The Spiral of Silence affects Fortune panelists

May 18, 2010 • Daily Email Recap

From the World Bank’s Communication for Governance and Accountability Group. This quote and theory help to explain the reluctance of some people to discuss population issues (as epitomized in the story that follows).

“Voicing the opposite opinion, or acting in public accordingly, incurs the danger of isolation. In other words, public opinion can be described as the dominating opinion which compels compliance of attitude and behavior in that it threatens the dissenting individual with isolation, the politician with loss of popular support. Thus the active role of starting a process of public opinion formation is reserved to the one who does not allow himself to be threatened with isolation.” In Memoriam: Elisabeth Noelle-Neumann (1916 – 2010)


Noelle-Neumann is the author of the Spiral of Silence, a theory of public opinion as social control. The essence of the Spiral of Silence is the assumption that people are afraid of being isolated and therefore adjust their opinions to what they perceive as the opinion of the majority. In her words: “… different patterns of behavior are bound for their part to influence the quasi-statistical picture of the distribution of opinions which the individual gains from his social environment. The one opinion confronts him ever more frequently and confidently; the other is heard less and less. The more individuals perceive these tendencies and adapt their views accordingly, the more the one faction appears to dominate and the other to be on the downgrade. Thus the tendency of the one to speak up and the other to be silent starts off a spiraling process which increasingly establishes one opinion as the prevailing one.”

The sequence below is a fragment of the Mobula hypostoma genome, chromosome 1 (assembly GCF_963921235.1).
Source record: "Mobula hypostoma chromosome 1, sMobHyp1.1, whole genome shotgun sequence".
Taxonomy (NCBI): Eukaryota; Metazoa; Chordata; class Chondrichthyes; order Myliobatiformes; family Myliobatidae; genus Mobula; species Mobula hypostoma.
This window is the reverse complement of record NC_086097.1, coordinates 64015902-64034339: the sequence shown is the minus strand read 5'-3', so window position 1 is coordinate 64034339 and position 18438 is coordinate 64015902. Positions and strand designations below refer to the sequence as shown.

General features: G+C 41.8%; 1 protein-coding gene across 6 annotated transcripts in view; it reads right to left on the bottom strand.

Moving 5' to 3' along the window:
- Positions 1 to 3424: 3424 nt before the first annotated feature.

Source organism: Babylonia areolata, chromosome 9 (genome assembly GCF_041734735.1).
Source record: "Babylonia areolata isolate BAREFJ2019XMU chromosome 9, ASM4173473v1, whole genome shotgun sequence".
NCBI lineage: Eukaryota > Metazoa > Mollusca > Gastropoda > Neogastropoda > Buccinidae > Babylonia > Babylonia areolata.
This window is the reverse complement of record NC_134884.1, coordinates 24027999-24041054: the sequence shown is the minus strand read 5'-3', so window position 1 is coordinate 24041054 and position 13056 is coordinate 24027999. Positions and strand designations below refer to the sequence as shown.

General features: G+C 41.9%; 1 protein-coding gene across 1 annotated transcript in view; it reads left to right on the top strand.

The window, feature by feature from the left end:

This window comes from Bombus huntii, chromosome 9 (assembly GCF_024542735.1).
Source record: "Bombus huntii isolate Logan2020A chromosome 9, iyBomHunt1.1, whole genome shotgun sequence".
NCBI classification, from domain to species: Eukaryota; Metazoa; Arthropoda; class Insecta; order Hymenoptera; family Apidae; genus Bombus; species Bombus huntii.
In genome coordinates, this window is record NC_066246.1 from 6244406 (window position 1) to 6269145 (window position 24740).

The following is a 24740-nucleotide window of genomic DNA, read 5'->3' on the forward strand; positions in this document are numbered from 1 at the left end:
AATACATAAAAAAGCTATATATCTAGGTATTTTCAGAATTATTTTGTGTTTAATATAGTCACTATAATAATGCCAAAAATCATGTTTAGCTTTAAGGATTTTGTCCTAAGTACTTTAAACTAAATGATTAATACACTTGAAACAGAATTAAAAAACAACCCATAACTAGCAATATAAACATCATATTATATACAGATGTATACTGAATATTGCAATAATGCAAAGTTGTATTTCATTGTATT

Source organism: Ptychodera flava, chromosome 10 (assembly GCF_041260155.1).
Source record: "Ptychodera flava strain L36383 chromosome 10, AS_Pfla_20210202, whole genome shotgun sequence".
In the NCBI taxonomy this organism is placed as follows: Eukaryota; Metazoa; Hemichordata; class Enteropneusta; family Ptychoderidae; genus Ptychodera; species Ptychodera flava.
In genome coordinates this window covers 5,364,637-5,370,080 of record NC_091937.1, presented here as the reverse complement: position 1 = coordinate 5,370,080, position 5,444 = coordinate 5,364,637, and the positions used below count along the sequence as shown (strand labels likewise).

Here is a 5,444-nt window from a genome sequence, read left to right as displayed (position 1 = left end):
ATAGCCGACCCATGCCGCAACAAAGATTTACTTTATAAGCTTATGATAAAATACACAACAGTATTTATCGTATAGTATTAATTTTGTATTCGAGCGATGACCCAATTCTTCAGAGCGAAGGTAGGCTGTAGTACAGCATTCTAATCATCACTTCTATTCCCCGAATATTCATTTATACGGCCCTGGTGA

-Noelle-Neumann, Elisabeth. (1974). The spiral of silence: A theory of public opinion. Journal of Communication. 24 (2), 43-51.

Here is a panel sponsored by Fortune Magazine in which journalist Poppy Harlow tries to get three panelists to respond to her question about the population problem. All three avoid answering the question. Thanks to Leta Finch for this link where you can see the 4 ½ minute video: http://money.cnn.com/video titled:
9 billion people: Problem or profit (4:32)

From Wikipedia, we learn that Katharine (Poppy) Julia Harlow (May 2, 1982) is an American news anchor and reporter, best known for her journalism at Forbes.com and her work with CNN on television and online. She is currently a business correspondent and anchor at CNNMoney.com based in New York City where she has worked since leaving Forbes.com in 2007, and where she worked as an anchor, reporter and producer. Harlow is a rising star in the cable news industry, going from a modest job at CBS as an intern to appearing on CNN’s CNNMoney.com and on its regular cable program in only three years.


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